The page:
12) Jack Kerouac--Blues And Haikus / Poetry For The Beat Generation: Jack Kerouac may be one of the only poets to ever encourage kids to get into music. How many John Keats fans can say the same? Or even Robert Lowell? Philip Larkin? Big names on this blog circuit, but only because I'm writing for people who know.
11) The Chipmunks--Let's All Sing With The Chipmunks: Another genius marketing gimmick. Speed up voices and release the same stupid songs with the new sounds. I used to play Beatle albums at 45 for the same effect. Not sure why. I liked them. It wasn't like I was trying to get them over with.
10) Billie Holiday--Billie Holiday: Billie died in 1959. Further proof that many of our best musicians don't last very long while others--provably lousier ones--live on forever.
9) Miles Davis--Kind Of Blue: The one jazz album that even people who hate jazz own. I know people who love jazz who now say this is the one jazz album they can't listen to anymore. I understand. It's like Happy Birthday or For He's A Jolly Good Fellow or God Bless America. How many times can you hear something before it reminds you of standing in the airport toilet wishing you'd listened to your mother?
8) Ornette Coleman--The Shape Of Jazz To Come / Tomorrow Is The Question: The New Music Of Ornette Coleman: Smart people like to point out how "groundbreaking" Ornette Coleman's music proved to be. Except I'd like to say that his album titles were WAY off. Sadly, this is not "The Shape Of Jazz To Come." This might be what true jazzheads wanted it to be, but the shape of jazz turned out to be much more awful by the late-'70s and by the '80s was virtually unrecognizable to anyone who actually still cared. You wonder why kids eventually move on to video games? How many times can you have your heart broken?
7) Howlin' Wolf--Moanin' In The Moonlight: With a voice sounding an awful lot like Captain Beefheart--sorry, I've been wanting to write that stupid opening sentence for years--Howlin' Wolf was one of the blues' most important performers if only because if you disagreed with him he could tear you into pieces. This man had a ferocious sound and one that should never be confused with the smooth stylings of anyone today. If Howlin' Wolf were a bluesman today, he might play in Assjack with Hank Williams III. He wouldn't be fronting for Robert Cray. I would hope not.
6) Chuck Berry--Is On Top: Chuck Berry knew how to write where the audience was. He didn't lean on the blues. He didn't care about jazz. Who's to say he even cared about rock n' roll except when it provided him with a steady paycheck? He was all about the cars and the money and his songs reflected an America he surely never partook in--at least not legally.
5) Allen Ginsberg--Reads Howl And Other Poems: If Jack Kerouac was the one poet who made poets want to become musicians, then A.G. was a poet who inspired others to become poets and self-promoters. No one understood the value of good and bad press better than Allen Ginsberg who served not only as a frontline beat poet but as their number one publicist, overhyping just about every friend he ever made who could string three words together. Or in Bill Burroughs' case, who could cut-up and collage three words together.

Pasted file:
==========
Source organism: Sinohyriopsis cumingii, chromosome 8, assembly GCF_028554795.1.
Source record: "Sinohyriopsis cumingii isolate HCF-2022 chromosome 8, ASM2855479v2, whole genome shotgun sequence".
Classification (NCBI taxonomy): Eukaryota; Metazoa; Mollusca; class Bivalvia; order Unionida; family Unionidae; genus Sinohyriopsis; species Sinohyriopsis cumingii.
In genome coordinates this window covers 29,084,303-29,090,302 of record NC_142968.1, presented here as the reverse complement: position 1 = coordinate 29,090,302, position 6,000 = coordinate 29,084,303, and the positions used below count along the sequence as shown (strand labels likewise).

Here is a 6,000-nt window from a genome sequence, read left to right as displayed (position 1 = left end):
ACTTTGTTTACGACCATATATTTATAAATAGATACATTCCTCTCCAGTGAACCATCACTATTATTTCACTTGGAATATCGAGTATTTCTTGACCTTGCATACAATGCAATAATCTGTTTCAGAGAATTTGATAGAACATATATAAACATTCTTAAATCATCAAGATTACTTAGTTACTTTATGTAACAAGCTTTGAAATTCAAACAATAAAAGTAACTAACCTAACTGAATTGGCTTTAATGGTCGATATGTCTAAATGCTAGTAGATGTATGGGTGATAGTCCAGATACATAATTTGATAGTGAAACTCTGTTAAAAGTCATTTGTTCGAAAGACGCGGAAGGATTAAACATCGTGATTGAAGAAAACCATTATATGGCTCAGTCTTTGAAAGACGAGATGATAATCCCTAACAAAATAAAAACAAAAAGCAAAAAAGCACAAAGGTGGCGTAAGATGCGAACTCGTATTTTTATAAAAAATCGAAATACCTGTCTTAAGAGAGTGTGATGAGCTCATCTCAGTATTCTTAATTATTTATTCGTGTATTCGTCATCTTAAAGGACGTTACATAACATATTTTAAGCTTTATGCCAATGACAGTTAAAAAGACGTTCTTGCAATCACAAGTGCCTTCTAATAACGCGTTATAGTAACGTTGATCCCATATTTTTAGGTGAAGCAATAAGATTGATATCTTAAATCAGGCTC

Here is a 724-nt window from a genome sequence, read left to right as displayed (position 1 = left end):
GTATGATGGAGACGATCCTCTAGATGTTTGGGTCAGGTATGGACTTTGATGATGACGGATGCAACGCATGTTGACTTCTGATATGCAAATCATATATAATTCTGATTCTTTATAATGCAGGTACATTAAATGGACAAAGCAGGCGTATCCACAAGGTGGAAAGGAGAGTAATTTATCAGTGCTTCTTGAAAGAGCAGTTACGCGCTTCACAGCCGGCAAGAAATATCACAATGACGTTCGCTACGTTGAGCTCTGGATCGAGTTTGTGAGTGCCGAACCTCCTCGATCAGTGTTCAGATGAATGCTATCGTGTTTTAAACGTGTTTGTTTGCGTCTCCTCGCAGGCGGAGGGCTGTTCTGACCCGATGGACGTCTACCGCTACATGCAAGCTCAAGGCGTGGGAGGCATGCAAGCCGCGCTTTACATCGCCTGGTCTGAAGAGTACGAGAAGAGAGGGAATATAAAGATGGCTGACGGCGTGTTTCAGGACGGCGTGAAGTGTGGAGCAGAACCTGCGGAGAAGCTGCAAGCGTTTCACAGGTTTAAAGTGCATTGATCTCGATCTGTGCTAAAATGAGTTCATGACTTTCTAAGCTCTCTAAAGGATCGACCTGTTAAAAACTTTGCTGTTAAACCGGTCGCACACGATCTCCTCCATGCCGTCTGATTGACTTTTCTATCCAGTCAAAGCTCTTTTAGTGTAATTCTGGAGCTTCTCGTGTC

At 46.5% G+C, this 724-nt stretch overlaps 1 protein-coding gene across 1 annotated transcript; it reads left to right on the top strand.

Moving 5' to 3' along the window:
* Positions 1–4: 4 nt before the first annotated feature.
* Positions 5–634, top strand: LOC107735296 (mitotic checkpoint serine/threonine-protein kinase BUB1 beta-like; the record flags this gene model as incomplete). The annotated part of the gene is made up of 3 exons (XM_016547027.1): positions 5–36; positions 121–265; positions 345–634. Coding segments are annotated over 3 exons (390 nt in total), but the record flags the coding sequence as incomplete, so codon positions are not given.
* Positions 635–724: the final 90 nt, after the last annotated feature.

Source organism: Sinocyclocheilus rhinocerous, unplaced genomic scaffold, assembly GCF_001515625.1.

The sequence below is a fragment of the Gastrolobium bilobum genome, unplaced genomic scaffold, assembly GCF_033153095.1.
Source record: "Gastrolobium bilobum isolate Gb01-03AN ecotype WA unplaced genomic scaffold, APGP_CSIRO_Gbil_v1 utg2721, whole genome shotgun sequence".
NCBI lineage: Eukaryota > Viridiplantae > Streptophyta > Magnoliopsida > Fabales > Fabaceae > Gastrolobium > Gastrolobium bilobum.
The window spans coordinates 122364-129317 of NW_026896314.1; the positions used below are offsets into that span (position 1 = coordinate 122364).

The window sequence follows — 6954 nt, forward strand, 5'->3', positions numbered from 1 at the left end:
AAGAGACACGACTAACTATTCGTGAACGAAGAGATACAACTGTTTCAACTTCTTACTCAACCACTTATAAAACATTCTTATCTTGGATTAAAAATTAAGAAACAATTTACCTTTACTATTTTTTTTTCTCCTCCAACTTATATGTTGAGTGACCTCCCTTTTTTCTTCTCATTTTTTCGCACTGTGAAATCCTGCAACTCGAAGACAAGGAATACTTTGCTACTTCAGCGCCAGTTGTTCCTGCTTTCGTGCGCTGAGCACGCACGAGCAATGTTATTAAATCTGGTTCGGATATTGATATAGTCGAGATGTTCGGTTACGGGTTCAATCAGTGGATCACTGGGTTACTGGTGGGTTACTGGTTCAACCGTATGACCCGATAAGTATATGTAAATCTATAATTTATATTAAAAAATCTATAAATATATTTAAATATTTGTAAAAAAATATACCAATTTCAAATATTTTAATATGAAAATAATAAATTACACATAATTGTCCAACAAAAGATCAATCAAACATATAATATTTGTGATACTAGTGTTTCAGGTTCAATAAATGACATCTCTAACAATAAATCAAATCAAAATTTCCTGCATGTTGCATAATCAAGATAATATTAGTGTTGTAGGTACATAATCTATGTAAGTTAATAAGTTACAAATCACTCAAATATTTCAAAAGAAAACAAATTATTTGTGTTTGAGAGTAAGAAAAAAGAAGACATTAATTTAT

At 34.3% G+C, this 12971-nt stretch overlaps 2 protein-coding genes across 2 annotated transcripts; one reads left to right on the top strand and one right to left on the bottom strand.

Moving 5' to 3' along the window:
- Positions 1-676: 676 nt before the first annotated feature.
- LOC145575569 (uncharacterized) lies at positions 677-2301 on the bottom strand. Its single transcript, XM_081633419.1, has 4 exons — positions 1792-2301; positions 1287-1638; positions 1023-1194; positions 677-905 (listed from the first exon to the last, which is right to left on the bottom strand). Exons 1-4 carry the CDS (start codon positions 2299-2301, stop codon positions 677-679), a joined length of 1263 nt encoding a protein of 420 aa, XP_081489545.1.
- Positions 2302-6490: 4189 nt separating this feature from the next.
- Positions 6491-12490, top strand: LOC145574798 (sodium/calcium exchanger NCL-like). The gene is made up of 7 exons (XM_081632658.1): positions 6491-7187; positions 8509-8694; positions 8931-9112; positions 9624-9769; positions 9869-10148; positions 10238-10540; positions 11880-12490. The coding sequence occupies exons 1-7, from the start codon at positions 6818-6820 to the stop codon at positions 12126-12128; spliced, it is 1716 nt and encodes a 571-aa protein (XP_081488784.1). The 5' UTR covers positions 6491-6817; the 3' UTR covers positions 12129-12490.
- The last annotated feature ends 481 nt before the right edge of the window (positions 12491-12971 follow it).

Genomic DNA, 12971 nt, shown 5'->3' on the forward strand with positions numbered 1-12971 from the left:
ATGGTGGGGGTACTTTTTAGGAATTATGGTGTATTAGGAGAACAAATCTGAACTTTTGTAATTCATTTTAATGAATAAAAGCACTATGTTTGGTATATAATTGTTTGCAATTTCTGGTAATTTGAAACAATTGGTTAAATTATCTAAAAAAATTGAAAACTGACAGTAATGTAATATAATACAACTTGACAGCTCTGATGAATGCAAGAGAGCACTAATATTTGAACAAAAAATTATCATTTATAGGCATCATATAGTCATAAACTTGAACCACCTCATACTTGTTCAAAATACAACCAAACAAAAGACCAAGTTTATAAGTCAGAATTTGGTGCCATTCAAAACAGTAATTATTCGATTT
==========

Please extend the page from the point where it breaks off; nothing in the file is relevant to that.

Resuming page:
4) The Louvin Brothers--Satan Is Real: The album cover alone is reason to own this one. The country-damnation tunes inside just serve to freak you out even further.
3) Ray Charles--The Genius Of...: Paul Anka had more hits with stuff like "Put Your Head on My Shoulder" which inspired what? Shampoo sales? Life is filled with bitter disappointments and facts that should be provably wrong. Sometimes we can correct these things by letting Ray Charles be the genius he is and continuing to celebrate his music while laughing at the efforts of others.
2) Bo Diddley--Go Bo Diddley: Bo Diddley did more with a simple beat than most people can do with an entire multi-millionaire retirement portfolio. In fact, while most people have no idea how to manage their money, Bo Diddley always knew how to manage his music and he died a legend. I'll be lucky to die a footnote. Can we start the campaign now?
1) Little Richard--The Fabulous LR: To the frustration of his record label, Little Richard went back to the church and stopped recording rock n' roll. So the label did what any smart label would do, it compiled an album from old tracks and stuck it out there in hopes that no one notice or care and just be happy with any new product with their favorite act on it. This level of "exploitation" would be taken to greater effect at convenience stores where one day eight-song cassettes that may or may not have been the hits by the original artists were sold as the real thing. The music business has always been a refuge for saints.